The trend that all Swedes have been divided into a top half and a bottom half where the gap between 7th IFK Gothenburg and 8th Elfsborg is large (right now nine points) has been clear the second half of the season. Apart from Norrköping, it is a “big city vs rural” phenomenon, where Stockholm, Gothenburg and Malmö have stuck away from other cities.

But if we look more closely at the table, the difference between the absolute top and the absolute bottom becomes even clearer. Hammarby, Malmö FF, Djurgården and AIK currently have 59 points each, which is 236 points while the four bottom places with Kalmar, Sundsvall, AFC and Falkenberg total 81 points. The difference is 155 points. (It could be a coma to score 158 points if Djurgården wins against IFK Gothenburg tonight).

The gap has never been bigger

Never before since 2008, when Allsvenskan was redirected to include 16 teams, has it scored more than 155 points with two innings remaining. Never during these years have the four best teams had more points than 236 and never the four worst ones had less points than 81 points. In 2010, the gap was smallest, when it distinguished 109 points between the top quartet and the four worst. 2015 was the year that was the most uneven before this year. Then the top four teams had 231 points while the four worst had 85 points.

- The fact that there is a record gap this year is probably because both the top teams have been unusually good this year and the bottom teams have been worse than they usually are, says SVT's Daniel Nannskog, who in a larger time perspective, believes there will be an even clearer limit between big cities and smaller cities, between the top teams and the bottom teams in Allsvenskan.

"The top team has a lot more money, it's that simple," says Nannskog, who has a number of reasons why it has become so.

"Economic muscle determines"

Public figures, sharper sports executives, European games and returning foreign pros are some of the reasons Nannskog likes to see.

- The economic muscles that the Metropolitan Act has come for a number of reasons. Firstly, it is about audience figures. Just look at the big numbers we see on Tele2 and compare it to, for example, Falkenberg. A lot of money is being withdrawn, says Nannskog, who believes that the public trend benefits the Metropolitan Act more than ever.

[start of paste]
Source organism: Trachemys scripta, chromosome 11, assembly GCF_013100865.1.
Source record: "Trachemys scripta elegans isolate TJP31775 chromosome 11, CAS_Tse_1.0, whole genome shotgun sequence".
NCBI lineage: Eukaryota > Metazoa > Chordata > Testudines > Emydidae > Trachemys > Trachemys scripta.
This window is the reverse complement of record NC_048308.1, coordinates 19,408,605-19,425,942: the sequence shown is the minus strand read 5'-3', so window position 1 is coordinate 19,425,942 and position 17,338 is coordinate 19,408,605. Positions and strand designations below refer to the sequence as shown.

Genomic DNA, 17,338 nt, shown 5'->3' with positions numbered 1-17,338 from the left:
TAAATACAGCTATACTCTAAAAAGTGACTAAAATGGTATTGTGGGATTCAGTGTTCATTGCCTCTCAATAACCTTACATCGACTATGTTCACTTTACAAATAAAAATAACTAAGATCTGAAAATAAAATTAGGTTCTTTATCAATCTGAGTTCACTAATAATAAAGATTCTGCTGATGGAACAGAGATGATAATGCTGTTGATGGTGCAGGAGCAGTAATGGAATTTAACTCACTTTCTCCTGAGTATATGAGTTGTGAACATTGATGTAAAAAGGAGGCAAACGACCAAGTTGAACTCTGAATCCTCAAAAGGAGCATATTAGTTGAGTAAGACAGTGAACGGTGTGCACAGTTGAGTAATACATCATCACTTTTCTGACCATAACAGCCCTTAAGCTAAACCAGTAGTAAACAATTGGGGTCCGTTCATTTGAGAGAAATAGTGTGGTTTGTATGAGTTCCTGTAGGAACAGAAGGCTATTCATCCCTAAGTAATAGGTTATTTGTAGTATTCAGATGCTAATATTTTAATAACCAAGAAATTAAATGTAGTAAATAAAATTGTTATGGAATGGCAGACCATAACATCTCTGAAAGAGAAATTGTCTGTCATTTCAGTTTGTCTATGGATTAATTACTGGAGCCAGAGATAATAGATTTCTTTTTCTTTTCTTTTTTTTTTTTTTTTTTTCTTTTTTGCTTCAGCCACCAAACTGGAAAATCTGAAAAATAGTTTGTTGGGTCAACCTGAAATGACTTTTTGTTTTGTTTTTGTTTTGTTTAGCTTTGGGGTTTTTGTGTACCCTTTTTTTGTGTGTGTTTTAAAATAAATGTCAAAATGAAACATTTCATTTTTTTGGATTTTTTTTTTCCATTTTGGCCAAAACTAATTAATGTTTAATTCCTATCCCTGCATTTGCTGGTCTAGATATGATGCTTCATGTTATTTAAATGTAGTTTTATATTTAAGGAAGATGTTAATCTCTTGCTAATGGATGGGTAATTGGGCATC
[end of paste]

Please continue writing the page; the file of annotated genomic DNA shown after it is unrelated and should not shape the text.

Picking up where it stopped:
One aspect that has also given the Metropolitan Act an advantage in recent years is that it has recruited really good sports managers.

- Yes, they are sharper than before. They succeed in recruiting in a different way now. They manage to recruit players who can handle the press to play in these clubs.

"Players used to bigger cities"

Nannskog believes that returning home professionals more often now choose to go to the clubs in Stockholm, Gothenburg and Malmö.

- First and foremost it is about the financial, but I think it can also be about the players perhaps becoming accustomed to living in larger cities in Europe.

- Sebastian Larsson, for example, could go to Eskilstuna or Marcus Antonsson to Kalmar but I think it attracts players that these teams in the big cities go for gold, when they established themselves as stable teams at the top.

The fact that the big teams are moving away also depends a lot on the audience, not only in the form of the money they bring in but also, how they raise the players.

- You want to be in association with that crowd pressure on the stand. To play in front of 3000 or 5000 in Borås or to play in front of 29,000 on Tele2. Of course, it attracts with the crowd pressure and interest around the club, says Nannskog.

Lifestyle may affect

Nannskog also believes that today's society with social media and a special lifestyle among the foreign professionals has an effect on how the players choose when they come home to Sweden.

- They may have wives who want to live in a larger city with the range it offers instead of moving to Borås or Kalmar. It's a slightly different climate today with Instagram blogging here and there. It really is. It's a lifestyle simply to be in a bigger city with more choices, Nannskog concludes.